HONG KONG -- Although the rejection of a Beijing-backed political reform bill by Hong Kong legislators Thursday was widely expected, one aspect of the vote was a surprise: a walkout by many of those in the pro-government camp in the city's Legislative Council, just moments before the crucial vote took place.

As a bell rang in the chamber, signaling lawmakers to cast their ballot, pro-government lawmaker Jeffrey Lam, of the Business and Professionals Alliance political party, asked the chamber's president, Jasper Tsang, for an adjournment “for further discussion," but the request was denied.

Viewers of the live coverage of the debate were then treated to the sight of about 30 of the pro-government legislators leaving the chamber. Not everyone departed, however, and in the end there were 28 votes against and eight for the proposal.

Local radio station RTHK reported that the walkout had been intended to create a lack of quorum, which would have prompted a delay in voting. Council rules state that a quorum cannot be less than half of all the 70 lawmakers, including the chamber's president -- in other words, 35 lawmakers.

After the bill's defeat, members of the pro-government camp offered explanations for the walkout, with Lam saying that his side wanted to delay the vote to give one more lawmaker, Lau Wong-fat, time to arrive.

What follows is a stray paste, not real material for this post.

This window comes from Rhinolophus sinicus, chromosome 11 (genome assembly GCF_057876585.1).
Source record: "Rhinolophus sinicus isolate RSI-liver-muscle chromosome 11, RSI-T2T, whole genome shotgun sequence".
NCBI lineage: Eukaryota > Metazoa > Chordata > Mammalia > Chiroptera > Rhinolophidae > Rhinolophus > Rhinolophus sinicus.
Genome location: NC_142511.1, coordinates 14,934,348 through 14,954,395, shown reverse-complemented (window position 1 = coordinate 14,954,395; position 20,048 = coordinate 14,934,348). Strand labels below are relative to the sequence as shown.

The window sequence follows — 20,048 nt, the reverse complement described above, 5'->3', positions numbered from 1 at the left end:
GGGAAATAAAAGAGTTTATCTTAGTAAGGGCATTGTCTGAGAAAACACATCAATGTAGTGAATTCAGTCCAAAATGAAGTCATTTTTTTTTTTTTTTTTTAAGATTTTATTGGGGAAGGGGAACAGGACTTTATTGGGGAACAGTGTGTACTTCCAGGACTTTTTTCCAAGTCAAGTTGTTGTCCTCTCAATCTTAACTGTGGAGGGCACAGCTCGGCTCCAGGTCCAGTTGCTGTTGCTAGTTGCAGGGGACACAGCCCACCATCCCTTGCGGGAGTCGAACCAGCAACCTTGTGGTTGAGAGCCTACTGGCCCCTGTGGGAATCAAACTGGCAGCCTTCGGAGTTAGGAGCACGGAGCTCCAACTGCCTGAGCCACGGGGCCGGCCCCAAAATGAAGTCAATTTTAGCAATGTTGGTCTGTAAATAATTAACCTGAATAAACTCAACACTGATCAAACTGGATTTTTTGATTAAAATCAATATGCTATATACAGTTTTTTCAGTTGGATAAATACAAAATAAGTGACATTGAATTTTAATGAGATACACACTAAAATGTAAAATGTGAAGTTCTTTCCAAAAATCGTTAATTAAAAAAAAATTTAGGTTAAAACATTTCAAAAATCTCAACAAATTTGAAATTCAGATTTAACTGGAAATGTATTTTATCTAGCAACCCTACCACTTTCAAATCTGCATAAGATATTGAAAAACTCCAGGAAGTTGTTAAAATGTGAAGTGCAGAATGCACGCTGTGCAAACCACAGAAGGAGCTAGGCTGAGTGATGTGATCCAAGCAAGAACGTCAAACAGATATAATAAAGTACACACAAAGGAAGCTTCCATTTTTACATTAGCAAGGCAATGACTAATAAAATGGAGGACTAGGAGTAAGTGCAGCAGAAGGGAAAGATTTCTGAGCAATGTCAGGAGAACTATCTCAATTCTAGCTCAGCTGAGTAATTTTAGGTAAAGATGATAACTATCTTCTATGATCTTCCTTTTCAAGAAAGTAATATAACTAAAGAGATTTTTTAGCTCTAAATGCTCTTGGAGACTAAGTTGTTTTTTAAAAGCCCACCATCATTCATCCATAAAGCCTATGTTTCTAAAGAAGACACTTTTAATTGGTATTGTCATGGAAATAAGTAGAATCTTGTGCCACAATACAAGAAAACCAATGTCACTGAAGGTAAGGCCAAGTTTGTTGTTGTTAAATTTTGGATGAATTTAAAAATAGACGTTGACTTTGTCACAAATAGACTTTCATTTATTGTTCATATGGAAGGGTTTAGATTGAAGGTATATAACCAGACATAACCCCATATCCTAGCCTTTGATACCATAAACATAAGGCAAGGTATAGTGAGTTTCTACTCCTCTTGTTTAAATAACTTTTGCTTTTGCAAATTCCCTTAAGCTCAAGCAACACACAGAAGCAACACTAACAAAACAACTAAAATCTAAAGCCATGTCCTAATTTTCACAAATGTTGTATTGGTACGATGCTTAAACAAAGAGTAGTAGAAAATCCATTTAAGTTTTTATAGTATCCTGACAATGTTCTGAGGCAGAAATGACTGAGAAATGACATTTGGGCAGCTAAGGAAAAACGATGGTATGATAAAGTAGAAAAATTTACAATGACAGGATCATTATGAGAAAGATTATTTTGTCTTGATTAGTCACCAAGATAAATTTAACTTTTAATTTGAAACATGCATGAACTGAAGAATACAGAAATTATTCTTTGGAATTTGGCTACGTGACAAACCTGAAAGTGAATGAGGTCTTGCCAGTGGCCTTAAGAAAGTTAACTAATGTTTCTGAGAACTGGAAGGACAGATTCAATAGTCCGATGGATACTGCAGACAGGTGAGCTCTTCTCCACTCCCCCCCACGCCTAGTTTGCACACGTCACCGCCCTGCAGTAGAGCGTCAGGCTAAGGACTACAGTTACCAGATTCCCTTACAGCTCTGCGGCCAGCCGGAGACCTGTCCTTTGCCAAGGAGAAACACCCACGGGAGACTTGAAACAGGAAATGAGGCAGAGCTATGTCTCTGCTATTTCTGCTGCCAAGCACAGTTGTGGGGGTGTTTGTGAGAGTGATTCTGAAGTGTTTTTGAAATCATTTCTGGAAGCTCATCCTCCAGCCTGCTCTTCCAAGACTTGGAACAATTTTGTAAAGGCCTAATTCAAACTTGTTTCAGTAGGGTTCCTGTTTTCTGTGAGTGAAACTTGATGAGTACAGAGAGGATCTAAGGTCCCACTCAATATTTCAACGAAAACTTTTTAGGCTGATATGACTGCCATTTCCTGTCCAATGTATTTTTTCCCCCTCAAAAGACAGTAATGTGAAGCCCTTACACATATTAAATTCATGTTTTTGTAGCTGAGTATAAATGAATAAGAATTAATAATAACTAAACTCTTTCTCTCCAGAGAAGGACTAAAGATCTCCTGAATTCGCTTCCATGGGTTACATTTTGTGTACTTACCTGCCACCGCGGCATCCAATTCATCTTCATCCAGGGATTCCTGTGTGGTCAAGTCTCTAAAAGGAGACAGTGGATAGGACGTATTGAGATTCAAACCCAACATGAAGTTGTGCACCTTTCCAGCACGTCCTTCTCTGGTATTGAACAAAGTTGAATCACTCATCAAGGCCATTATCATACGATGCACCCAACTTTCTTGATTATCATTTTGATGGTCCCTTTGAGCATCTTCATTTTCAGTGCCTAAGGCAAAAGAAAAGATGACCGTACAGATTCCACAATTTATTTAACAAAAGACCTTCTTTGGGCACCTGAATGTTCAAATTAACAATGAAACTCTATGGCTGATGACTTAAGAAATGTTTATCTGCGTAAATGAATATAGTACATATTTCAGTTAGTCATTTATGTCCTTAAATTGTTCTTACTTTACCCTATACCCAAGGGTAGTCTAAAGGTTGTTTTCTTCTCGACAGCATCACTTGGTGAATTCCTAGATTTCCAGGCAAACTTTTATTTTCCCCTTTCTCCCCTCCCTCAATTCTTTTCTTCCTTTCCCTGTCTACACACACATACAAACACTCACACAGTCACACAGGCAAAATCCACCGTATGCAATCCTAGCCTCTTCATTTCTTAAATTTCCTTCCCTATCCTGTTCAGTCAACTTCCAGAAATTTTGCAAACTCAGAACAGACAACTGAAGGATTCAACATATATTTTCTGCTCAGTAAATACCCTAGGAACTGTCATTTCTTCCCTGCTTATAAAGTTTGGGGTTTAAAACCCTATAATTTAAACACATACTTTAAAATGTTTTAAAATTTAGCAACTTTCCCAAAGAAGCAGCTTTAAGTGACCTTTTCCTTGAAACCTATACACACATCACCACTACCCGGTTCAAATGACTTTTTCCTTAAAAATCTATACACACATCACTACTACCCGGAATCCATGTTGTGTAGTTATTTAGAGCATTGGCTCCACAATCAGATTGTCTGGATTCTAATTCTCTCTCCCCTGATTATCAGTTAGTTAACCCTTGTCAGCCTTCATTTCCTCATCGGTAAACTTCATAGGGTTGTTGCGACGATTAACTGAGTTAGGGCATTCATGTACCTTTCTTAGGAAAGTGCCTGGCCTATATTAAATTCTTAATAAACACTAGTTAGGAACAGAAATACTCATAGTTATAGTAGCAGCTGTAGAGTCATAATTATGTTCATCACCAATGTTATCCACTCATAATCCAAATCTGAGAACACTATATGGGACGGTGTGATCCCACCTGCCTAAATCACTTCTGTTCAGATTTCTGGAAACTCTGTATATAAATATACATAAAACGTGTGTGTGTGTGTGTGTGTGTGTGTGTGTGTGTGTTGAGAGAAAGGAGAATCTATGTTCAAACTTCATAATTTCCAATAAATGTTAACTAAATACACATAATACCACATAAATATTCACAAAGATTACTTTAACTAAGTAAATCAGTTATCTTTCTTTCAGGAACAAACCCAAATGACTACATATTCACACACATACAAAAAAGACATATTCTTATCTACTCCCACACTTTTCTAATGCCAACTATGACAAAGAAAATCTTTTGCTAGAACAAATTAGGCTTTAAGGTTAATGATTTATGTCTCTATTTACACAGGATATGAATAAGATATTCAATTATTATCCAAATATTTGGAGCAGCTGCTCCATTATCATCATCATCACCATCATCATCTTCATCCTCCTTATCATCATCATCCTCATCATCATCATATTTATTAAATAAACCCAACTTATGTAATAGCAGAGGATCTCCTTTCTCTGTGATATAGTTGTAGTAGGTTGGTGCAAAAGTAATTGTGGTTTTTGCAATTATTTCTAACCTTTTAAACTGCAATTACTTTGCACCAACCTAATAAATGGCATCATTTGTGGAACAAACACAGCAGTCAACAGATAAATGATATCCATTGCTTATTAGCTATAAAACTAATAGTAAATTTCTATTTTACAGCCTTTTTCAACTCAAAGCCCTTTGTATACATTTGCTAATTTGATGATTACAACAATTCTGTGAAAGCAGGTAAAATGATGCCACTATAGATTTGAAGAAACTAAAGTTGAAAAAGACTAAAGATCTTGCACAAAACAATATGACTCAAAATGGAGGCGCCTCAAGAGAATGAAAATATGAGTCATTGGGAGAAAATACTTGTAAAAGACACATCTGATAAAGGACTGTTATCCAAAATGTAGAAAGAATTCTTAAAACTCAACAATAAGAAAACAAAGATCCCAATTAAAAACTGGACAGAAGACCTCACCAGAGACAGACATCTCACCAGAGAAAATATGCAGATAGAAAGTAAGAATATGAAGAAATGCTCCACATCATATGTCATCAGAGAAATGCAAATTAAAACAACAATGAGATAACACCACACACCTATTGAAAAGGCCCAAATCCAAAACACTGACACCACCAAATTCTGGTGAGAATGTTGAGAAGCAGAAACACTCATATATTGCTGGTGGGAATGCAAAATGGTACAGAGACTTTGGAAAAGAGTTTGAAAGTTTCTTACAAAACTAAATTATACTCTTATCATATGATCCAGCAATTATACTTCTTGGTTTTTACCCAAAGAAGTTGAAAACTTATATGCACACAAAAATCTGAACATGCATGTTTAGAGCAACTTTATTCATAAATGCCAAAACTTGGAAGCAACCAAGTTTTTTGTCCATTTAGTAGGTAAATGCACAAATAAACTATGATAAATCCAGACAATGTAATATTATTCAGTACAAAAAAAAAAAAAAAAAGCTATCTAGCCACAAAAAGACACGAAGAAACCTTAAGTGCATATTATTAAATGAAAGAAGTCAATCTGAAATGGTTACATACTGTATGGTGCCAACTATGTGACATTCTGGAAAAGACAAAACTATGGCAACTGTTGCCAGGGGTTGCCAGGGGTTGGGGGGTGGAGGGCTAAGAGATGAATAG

Another pro-government lawmaker, Regina Ip, said: “It wasn’t that we didn’t want to vote, but we encountered some issues,” according to a Wall Street Journal report.

If reports that the walkout was a bid to deny the chamber a quorum are confirmed to be accurate, it appears the strategy was not communicated to everyone in the pro-government camp.

Liberal Party chairman Felix Chung, one of the eight pro-government legislators who stayed to vote yes, said: “I didn’t know what they were doing. Nor was I given advance notice of the walkout plan,” according to the South China Morning Post.

Even with a full contingent, the measure would have still been voted down, with 28 opposition votes enough to deny the government the majority it needed to pass the legislation.

Legislative Council president Jasper Tsang, a pro-Beijing veteran who stays neutral in debates, described the walkout as an “unfortunate accident,” but said its instigator “certainly owes the public an explanation,” according to the South China Morning Post.